Author: Teresa Flavin
Release date: 1st July 2010 UK
Genre: Fantasy Adventure/ YA
Target audience: 10+
UK Publisher: Templar
An old painting... A strange labyrinth... The sudden appearance of skeletons in a locked room... For centuries, Blackhope Tower has been shrouded in intrigue, which seems to centre around a curious painting hanging in the Mariner's Chamber. Its meaning has baffled historians, but when fourteen-year-old Sunni Forrest visits the tower, she finds herself transported to the very heart of the Blackhope enigma, and the painting itself. Can she and her friend Blaise overcome its dangers and evade their ruthless pursuers? And will they find their way home...alive? An age-old mystery is about to unravel.
The Blackhope Enigma is an adventurous, fun and intelligent story about three children who happen to find themselves in an alternate world, as well as about their pursuers and friends they meet on their quest to simply return home.
One day, Sunni Forrest and her art-class friend Blaise see with their own eyes how Sunni's (younger) stepbrother Dean disappears while standing on the labyrinth in the floor of the Mariner's Chamber in Blackhope Tower, whispering a word he had just learned for fun and to annoy Sunni, and suddenly, they see him in the famous painting - The Mariner's Return to Arcadia - painted by the renowned Italian Renaissance painter Fausto Corvo. This happens while Sunni and Blaise are sketching Fausto's painting for their project on Corvo. Sunni follows Dean into the painting bravely, determined to bring her stepbrother back, and the next day, despite Sunni's wishes, Blaise follows them.
The three children find themselves in a world created by Fausto Corvo, who knew how to practice magic. It is a world inside the painting, consisting of several layers, each offering a unique world of its own. People live inside the painting, unaware of how much time has passed outside, as the world that is Arcadia is too perfect and inviting to leave. And inside the painting, a few months means that about two hundred years have passed in the real world. The children meet friends who want to assist them and also greedy enemies who are after Corvo's secret masterpieces believed to be hidden inside Arcadia. The children simply want to return home, but instead they enter a great and dangerous adventure quite unexpectedly.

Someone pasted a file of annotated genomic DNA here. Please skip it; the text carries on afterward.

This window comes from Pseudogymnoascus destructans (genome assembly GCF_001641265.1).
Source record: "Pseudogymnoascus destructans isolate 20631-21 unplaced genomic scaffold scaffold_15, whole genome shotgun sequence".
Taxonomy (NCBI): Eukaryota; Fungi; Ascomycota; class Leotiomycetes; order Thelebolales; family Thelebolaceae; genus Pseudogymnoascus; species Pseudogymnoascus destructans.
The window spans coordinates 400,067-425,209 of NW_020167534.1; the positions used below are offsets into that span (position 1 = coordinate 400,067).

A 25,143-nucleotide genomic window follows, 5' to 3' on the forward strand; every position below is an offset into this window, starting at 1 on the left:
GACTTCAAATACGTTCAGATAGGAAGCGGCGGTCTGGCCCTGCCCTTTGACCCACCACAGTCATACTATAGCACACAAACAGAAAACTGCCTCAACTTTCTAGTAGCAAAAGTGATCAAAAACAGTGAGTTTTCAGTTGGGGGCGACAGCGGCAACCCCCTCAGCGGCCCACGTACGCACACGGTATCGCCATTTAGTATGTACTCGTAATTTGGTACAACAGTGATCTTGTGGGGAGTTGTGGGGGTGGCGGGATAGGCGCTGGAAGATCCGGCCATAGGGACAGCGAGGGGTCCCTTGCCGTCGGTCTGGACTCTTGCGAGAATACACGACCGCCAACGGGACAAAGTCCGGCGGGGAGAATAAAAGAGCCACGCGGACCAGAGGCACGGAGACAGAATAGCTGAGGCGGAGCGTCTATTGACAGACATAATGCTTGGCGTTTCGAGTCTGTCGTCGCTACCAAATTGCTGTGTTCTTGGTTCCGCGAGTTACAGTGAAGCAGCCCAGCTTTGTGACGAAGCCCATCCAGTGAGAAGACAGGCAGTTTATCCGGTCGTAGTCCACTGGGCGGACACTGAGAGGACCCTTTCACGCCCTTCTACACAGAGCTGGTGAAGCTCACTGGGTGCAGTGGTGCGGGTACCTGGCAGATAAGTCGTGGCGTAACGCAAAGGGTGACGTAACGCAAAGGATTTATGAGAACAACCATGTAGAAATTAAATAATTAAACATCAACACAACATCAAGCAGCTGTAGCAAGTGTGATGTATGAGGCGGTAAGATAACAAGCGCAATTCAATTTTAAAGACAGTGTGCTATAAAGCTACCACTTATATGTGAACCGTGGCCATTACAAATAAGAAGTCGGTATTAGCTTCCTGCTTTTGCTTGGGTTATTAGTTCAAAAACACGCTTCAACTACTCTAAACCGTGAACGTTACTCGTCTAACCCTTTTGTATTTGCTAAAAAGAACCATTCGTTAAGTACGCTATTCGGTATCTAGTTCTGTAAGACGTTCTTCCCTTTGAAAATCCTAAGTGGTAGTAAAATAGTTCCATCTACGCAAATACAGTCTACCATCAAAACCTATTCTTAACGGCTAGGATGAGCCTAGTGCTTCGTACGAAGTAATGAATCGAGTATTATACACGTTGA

The author created a great, exciting and exotic world, or rather worlds inside the painting. Arcadia looks perfect, but there are many dangers lurking in the shadows. I truly liked the concept behind Arcadia and its history. This place was created by a famous painter, well-known for the mysteries that still surround him. He was so well-described and his presence in the novel so well-established that one could easily believe he was an actual historical person, instead of being a fictional character. Arcadia seemed really cleverly constructed to me and the author gave the notion of parallel worlds her own mark. It reminded me of Alice in Wonderland by Lewis Carroll in this respect - like Alice, the children stumble into a new, parallel world unexpectedly and encounter many strange and interesting things and creatures/people - but as I've said, Flavin definitely created her parallel world in her own way.
The characters are well-constructed and fun to read about. What I truly appreciate about the three children is the fact that especially Sunni and Blaise do not spend their free time hanging around the local mall or watching TV. They sketch whenever they can and show great interest in art. They cherish knowledge, have a well developed logical way of thinking and are very inquisitive. That was a nice change from all the teenage characters that are either stoned all the time or have the minds of a fifty-year-old academic. Sunni and Blaise are still obviously fourteen years old, but they grasp for knowledge and want to know the world they live in.
The plot was really fun and adventurous, quite tense at times. It definitely kept me turning the pages. It ran smoothly and I was interested in the story throughout the novel. All questions I had were answered, so there were no loose ends left, which I appreciate a lot. Everything worked out just fine and there was no ambiguity. Perhaps things worked out a bit too conveniently for the children once they had to explain why they went missing. But then again, that might just be nit-picking on my part. There are open-minded individuals everywhere, so anything is possible, really.
All in all, this was a very fun adventurous fantasy and will definitely prove to be a treat for those who like fantasy, adventures and a touch of mystery. I have to point out that I don't often read fantasy books, yet still, I found this novel to be a riveting and original read.
Becky says: Thank you to Irena for sharing her thoughts on The Blackhope Enigma. It sounds such a vivid and magical book which returns to some of the traditions of children's classics. Both our thanks go to Templar/ Bounce Marketing for sending the book to review.